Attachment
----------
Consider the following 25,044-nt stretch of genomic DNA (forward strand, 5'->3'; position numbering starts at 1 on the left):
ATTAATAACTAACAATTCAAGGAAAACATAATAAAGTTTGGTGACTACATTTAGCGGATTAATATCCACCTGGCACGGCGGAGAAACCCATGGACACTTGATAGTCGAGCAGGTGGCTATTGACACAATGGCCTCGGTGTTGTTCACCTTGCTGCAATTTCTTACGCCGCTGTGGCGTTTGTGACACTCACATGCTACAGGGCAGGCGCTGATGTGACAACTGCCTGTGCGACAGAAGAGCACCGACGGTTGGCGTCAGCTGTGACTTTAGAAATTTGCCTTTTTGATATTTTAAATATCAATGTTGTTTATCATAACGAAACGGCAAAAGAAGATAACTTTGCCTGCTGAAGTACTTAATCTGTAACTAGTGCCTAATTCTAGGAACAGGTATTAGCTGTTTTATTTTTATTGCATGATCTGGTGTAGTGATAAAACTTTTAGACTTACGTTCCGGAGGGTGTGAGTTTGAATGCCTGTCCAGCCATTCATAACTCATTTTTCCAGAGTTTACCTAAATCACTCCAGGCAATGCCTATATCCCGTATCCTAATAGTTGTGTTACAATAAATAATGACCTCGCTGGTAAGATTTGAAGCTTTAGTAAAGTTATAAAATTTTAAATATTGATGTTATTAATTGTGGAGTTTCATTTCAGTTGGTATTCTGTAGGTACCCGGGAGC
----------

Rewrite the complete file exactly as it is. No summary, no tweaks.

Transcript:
Consider the following 25,044-nt stretch of genomic DNA (forward strand, 5'->3'; position numbering starts at 1 on the left):
ATTAATAACTAACAATTCAAGGAAAACATAATAAAGTTTGGTGACTACATTTAGCGGATTAATATCCACCTGGCACGGCGGAGAAACCCATGGACACTTGATAGTCGAGCAGGTGGCTATTGACACAATGGCCTCGGTGTTGTTCACCTTGCTGCAATTTCTTACGCCGCTGTGGCGTTTGTGACACTCACATGCTACAGGGCAGGCGCTGATGTGACAACTGCCTGTGCGACAGAAGAGCACCGACGGTTGGCGTCAGCTGTGACTTTAGAAATTTGCCTTTTTGATATTTTAAATATCAATGTTGTTTATCATAACGAAACGGCAAAAGAAGATAACTTTGCCTGCTGAAGTACTTAATCTGTAACTAGTGCCTAATTCTAGGAACAGGTATTAGCTGTTTTATTTTTATTGCATGATCTGGTGTAGTGATAAAACTTTTAGACTTACGTTCCGGAGGGTGTGAGTTTGAATGCCTGTCCAGCCATTCATAACTCATTTTTCCAGAGTTTACCTAAATCACTCCAGGCAATGCCTATATCCCGTATCCTAATAGTTGTGTTACAATAAATAATGACCTCGCTGGTAAGATTTGAAGCTTTAGTAAAGTTATAAAATTTTAAATATTGATGTTATTAATTGTGGAGTTTCATTTCAGTTGGTATTCTGTAGGTACCCGGGAGC